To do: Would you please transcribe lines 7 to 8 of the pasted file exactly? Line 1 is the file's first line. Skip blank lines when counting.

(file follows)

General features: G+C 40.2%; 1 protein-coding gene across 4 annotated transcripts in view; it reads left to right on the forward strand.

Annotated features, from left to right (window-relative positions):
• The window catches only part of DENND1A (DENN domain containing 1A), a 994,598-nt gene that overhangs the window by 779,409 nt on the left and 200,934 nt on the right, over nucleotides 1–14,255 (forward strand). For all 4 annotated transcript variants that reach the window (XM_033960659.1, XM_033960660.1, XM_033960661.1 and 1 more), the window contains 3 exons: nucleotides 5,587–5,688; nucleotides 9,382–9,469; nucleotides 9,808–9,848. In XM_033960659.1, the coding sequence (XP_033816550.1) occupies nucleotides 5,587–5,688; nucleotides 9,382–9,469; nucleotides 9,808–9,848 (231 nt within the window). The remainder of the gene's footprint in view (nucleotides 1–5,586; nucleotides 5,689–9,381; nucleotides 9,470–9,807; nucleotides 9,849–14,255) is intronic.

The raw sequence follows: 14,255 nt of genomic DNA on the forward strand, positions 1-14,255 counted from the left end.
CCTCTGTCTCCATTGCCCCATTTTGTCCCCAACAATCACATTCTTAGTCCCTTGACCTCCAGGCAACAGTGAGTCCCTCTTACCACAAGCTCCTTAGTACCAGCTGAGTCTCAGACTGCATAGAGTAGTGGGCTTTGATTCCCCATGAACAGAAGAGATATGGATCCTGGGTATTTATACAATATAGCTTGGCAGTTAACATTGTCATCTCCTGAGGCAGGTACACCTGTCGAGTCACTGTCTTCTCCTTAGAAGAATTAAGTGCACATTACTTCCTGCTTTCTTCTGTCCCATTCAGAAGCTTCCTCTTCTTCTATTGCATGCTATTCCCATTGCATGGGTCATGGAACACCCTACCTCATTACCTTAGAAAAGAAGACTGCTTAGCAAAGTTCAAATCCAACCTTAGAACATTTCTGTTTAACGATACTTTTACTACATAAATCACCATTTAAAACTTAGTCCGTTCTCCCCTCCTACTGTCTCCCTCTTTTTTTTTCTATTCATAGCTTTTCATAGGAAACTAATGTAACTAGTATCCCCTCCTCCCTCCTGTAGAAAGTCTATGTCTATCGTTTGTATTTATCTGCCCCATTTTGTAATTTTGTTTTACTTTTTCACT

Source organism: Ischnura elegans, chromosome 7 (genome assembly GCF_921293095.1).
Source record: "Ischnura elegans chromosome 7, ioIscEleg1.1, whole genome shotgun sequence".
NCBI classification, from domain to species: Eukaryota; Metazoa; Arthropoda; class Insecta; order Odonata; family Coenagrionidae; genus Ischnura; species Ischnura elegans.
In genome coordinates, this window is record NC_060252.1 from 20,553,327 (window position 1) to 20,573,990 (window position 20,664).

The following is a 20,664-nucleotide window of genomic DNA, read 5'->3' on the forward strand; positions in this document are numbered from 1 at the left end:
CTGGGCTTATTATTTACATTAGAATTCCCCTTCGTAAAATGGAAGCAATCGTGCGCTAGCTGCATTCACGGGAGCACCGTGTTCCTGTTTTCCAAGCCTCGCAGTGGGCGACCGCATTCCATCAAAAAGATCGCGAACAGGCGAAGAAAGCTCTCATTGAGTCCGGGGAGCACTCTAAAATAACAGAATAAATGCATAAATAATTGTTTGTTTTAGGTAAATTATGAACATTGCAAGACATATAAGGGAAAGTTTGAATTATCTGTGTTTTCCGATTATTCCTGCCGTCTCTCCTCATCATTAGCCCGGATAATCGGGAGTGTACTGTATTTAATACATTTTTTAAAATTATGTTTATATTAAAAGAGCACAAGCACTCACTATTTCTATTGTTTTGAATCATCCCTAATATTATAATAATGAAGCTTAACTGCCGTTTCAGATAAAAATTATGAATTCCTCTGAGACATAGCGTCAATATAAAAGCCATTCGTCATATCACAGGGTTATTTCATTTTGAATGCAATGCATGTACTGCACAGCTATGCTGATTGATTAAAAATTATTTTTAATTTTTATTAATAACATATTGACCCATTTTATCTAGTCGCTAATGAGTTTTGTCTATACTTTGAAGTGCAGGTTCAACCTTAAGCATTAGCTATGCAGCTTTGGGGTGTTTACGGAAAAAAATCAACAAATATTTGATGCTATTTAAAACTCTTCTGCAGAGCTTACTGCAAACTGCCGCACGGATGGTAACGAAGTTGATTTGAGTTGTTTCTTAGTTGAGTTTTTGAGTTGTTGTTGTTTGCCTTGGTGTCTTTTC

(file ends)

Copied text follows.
Source record: "Ischnura elegans chromosome 7, ioIscEleg1.1, whole genome shotgun sequence".
NCBI classification, from domain to species: Eukaryota; Metazoa; Arthropoda; class Insecta; order Odonata; family Coenagrionidae; genus Ischnura; species Ischnura elegans.